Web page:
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Contemporary Project #3 created by Studio Wills + Architects to provide a visual “break” on an old city street

By Courtney Constable


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On an fairly new, busy street in Singapore, architects and designers from Studio Wills + Architects have completed Project #3 in an interesting looking and impressive attempt to break up the visual line of standard, similar townhouses all along the sidewalk so the eye’s palate gets a little something different as the public passes by.

The Project #3 house is a lovely, spacious bungalow in an exclusive and calm residential enclave. The neighbourhood consists of 106 semi-detached homes and three bungalows. The intention of including these bungalows along the street from the very beginning was to break up the repetitive look of the many semi-detached homes in each row with a big of height and width difference.

The image designers had in mind placing so many nearly identical homes together and then breaking them up periodically with the three bungalows was that of a necklace with different kinds of beads strung periodically to break up smaller repeated ones. Think of big rounded beads string between smaller pearls!

The area of land that the enclave occupies is a long and quite thin, keeping in a straight line all the way down in a linear manner. This is another place where alternating lower standing bungalow houses with taller semi-detached houses was a purposeful design choice; the difference in levels between the houses helps stop the street from feeling like an opaque wall all the way down.

Amidst the semi-detached homes, several courtyards were built into the ground covered by the smaller dwellings to ensure that each home gets some kind of outdoor space, as well as lots of light. The courtyards present increased surface area for bright windows in both the back and front, keeping all of the houses, no matter their structure, comfortable and well lit.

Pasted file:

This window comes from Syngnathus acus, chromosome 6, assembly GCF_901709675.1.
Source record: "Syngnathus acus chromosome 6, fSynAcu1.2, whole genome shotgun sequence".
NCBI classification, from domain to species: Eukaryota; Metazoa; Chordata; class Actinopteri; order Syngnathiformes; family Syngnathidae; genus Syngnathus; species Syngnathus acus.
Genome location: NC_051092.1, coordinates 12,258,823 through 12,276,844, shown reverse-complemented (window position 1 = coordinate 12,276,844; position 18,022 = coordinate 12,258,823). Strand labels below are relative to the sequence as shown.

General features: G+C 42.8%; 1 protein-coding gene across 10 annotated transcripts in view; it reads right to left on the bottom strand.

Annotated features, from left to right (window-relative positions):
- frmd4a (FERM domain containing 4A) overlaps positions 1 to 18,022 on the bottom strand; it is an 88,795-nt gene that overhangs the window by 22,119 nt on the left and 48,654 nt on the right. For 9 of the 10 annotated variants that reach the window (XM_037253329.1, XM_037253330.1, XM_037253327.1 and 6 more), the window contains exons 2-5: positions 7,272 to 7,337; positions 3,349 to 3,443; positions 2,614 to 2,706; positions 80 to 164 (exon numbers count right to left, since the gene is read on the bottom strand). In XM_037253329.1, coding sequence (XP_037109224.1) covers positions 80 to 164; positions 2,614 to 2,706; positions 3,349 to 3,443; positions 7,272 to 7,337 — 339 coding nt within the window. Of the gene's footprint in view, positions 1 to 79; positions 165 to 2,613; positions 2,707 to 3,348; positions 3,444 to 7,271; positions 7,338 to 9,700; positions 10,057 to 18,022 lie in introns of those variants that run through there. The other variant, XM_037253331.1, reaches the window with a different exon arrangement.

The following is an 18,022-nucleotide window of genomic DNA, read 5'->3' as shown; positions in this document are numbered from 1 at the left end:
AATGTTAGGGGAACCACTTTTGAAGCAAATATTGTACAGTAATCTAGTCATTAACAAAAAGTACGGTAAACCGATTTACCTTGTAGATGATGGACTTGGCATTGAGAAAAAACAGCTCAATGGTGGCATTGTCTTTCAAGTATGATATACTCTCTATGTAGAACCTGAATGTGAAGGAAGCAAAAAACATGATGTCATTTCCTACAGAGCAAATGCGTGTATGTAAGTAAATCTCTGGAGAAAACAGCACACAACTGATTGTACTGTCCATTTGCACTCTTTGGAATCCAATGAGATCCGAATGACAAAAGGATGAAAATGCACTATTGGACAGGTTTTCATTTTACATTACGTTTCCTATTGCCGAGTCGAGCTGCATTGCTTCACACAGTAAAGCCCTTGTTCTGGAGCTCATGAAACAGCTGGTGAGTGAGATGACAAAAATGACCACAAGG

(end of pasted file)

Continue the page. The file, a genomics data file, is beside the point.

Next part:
The courtyards serve several other purposes as well. Adding more window space provides additional ventilation along with the abundant natural light. The convenient outdoor spaces between the technical plots of the semi-detached houses also make the space that belongs to each feel more distinct, autonomous, and independent of each other despite their close proximity.

In terms of their style, both the bungalows and the semi-detached houses were specifically designed with a combination of features that might make them suit multi-generational families. The homes are fully equipped but also quite open concept, with diverse spaces that might be used for all kinds of communal or private activities. This theme extends into the outdoor courtyards, which feature relaxing patio spaces, greenery, and small swimming pools.

Between the intentionally differently levelled houses and the additional visual breaks provided by the sunny courtyards, the taller semi-detached houses appear like small towers. The skyline of the street takes on a prismatic quality that creates a stunningly interesting silhouette from a distance.

In terms of materiality, the towers are constructed from 2-stone sand shades, with surface textures akin to that of a rock face full of crevices. This contrasts with the bungalow’s black, slightly more sleek appearance. In the low home’s interior, the intention of the decor was to create a balance of void spaces and solid spaces, which naturally creates contrasts in dark and light.

Photos provided by the architects.

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About Courtney Constable

Courtney has over five years experience as a writer, editor and consultant who specializes in architecture and home interiors. She has contributed content to HomeDSGN since 2018 and her work has also appeared on MyDomaine, Archilovers and Apartment Therapy. Learn more about HomeDSGN's Editorial Process.

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